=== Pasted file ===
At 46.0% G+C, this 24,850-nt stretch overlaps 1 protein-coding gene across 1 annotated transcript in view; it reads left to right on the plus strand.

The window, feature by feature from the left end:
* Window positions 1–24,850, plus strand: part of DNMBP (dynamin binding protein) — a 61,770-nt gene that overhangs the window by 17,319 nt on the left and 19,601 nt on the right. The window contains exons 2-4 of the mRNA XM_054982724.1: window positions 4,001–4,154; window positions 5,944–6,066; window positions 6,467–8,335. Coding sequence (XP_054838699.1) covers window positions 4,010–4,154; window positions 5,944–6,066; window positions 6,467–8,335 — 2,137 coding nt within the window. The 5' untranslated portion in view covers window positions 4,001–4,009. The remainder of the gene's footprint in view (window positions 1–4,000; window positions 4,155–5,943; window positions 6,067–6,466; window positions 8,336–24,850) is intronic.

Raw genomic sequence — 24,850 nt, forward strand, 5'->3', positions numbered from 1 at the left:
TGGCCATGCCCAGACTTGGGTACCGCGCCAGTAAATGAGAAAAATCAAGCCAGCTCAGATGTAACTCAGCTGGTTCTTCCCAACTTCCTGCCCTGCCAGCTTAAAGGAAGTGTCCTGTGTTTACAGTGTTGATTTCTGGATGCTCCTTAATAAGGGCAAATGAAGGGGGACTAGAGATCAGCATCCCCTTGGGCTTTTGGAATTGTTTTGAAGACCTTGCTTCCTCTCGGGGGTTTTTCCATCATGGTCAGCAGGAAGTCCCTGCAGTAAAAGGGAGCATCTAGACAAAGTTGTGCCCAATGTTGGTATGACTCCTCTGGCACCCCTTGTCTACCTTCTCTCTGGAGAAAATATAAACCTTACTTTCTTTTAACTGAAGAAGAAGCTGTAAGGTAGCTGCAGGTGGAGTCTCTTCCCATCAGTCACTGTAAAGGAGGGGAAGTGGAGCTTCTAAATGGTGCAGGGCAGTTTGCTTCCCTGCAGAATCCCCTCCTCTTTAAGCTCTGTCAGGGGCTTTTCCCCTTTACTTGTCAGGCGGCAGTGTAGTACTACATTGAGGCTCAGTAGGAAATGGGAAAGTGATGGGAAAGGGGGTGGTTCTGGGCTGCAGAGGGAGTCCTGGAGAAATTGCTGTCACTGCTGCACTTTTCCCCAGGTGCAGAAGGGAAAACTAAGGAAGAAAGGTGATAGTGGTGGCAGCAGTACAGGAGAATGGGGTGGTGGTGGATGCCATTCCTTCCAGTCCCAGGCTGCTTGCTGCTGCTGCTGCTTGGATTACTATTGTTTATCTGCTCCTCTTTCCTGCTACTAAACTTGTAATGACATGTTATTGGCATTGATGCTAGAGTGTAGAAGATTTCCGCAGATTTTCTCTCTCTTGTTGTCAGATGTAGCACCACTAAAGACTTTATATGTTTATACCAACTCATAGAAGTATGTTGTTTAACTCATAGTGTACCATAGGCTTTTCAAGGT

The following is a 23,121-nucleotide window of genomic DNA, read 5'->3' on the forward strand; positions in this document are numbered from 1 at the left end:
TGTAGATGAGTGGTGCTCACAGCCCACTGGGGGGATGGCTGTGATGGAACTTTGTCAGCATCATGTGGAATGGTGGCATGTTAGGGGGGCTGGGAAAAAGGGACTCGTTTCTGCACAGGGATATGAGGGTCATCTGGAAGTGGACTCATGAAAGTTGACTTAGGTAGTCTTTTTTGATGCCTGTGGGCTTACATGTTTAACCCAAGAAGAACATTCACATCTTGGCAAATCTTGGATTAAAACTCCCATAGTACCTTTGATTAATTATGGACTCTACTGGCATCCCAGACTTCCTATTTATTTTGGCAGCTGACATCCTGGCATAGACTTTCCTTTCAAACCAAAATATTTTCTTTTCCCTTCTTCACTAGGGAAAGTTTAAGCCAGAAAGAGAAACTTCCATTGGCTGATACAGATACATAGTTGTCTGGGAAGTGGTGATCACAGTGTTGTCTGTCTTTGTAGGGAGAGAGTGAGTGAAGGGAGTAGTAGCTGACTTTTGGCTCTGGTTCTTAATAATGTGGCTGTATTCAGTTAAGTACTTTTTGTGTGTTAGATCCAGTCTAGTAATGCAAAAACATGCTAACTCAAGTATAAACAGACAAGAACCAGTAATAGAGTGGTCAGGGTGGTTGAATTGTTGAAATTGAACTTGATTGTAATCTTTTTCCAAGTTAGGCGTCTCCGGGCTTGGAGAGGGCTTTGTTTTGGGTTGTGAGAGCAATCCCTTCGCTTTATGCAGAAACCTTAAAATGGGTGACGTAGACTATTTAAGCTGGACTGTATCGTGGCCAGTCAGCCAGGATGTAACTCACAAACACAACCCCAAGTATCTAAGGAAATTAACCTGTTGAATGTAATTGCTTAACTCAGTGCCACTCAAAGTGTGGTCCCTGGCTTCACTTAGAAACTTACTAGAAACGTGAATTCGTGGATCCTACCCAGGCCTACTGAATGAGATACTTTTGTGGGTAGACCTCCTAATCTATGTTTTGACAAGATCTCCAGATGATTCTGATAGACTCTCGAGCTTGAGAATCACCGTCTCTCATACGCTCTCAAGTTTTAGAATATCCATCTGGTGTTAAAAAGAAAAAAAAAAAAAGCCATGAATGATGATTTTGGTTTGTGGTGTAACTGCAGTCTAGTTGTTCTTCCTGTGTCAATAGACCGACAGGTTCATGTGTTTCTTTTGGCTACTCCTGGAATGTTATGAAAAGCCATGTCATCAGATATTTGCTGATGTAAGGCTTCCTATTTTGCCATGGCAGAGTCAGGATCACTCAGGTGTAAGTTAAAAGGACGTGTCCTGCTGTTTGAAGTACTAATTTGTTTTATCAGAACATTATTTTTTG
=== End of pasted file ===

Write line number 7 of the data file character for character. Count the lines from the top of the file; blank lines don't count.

TGTAGATGAGTGGTGCTCACAGCCCACTGGGGGGATGGCTGTGATGGAACTTTGTCAGCATCATGTGGAATGGTGGCATGTTAGGGGGGCTGGGAAAAAGGGACTCGTTTCTGCACAGGGATATGAGGGTCATCTGGAAGTGGACTCATGAAAGTTGACTTAGGTAGTCTTTTTTGATGCCTGTGGGCTTACATGTTTAACCCAAGAAGAACATTCACATCTTGGCAAATCTTGGATTAAAACTCCCATAGTACCTTTGATTAATTATGGACTCTACTGGCATCCCAGACTTCCTATTTATTTTGGCAGCTGACATCCTGGCATAGACTTTCCTTTCAAACCAAAATATTTTCTTTTCCCTTCTTCACTAGGGAAAGTTTAAGCCAGAAAGAGAAACTTCCATTGGCTGATACAGATACATAGTTGTCTGGGAAGTGGTGATCACAGTGTTGTCTGTCTTTGTAGGGAGAGAGTGAGTGAAGGGAGTAGTAGCTGACTTTTGGCTCTGGTTCTTAATAATGTGGCTGTATTCAGTTAAGTACTTTTTGTGTGTTAGATCCAGTCTAGTAATGCAAAAACATGCTAACTCAAGTATAAACAGACAAGAACCAGTAATAGAGTGGTCAGGGTGGTTGAATTGTTGAAATTGAACTTGATTGTAATCTTTTTCCAAGTTAGGCGTCTCCGGGCTTGGAGAGGGCTTTGTTTTGGGTTGTGAGAGCAATCCCTTCGCTTTATGCAGAAACCTTAAAATGGGTGACGTAGACTATTTAAGCTGGACTGTATCGTGGCCAGTCAGCCAGGATGTAACTCACAAACACAACCCCAAGTATCTAAGGAAATTAACCTGTTGAATGTAATTGCTTAACTCAGTGCCACTCAAAGTGTGGTCCCTGGCTTCACTTAGAAACTTACTAGAAACGTGAATTCGTGGATCCTACCCAGGCCTACTGAATGAGATACTTTTGTGGGTAGACCTCCTAATCTATGTTTTGACAAGATCTCCAGATGATTCTGATAGACTCTCGAGCTTGAGAATCACCGTCTCTCATACGCTCTCAAGTTTTAGAATATCCATCTGGTGTTAAAAAGAAAAAAAAAAAAAGCCATGAATGATGATTTTGGTTTGTGGTGTAACTGCAGTCTAGTTGTTCTTCCTGTGTCAATAGACCGACAGGTTCATGTGTTTCTTTTGGCTACTCCTGGAATGTTATGAAAAGCCATGTCATCAGATATTTGCTGATGTAAGGCTTCCTATTTTGCCATGGCAGAGTCAGGATCACTCAGGTGTAAGTTAAAAGGACGTGTCCTGCTGTTTGAAGTACTAATTTGTTTTATCAGAACATTATTTTTTG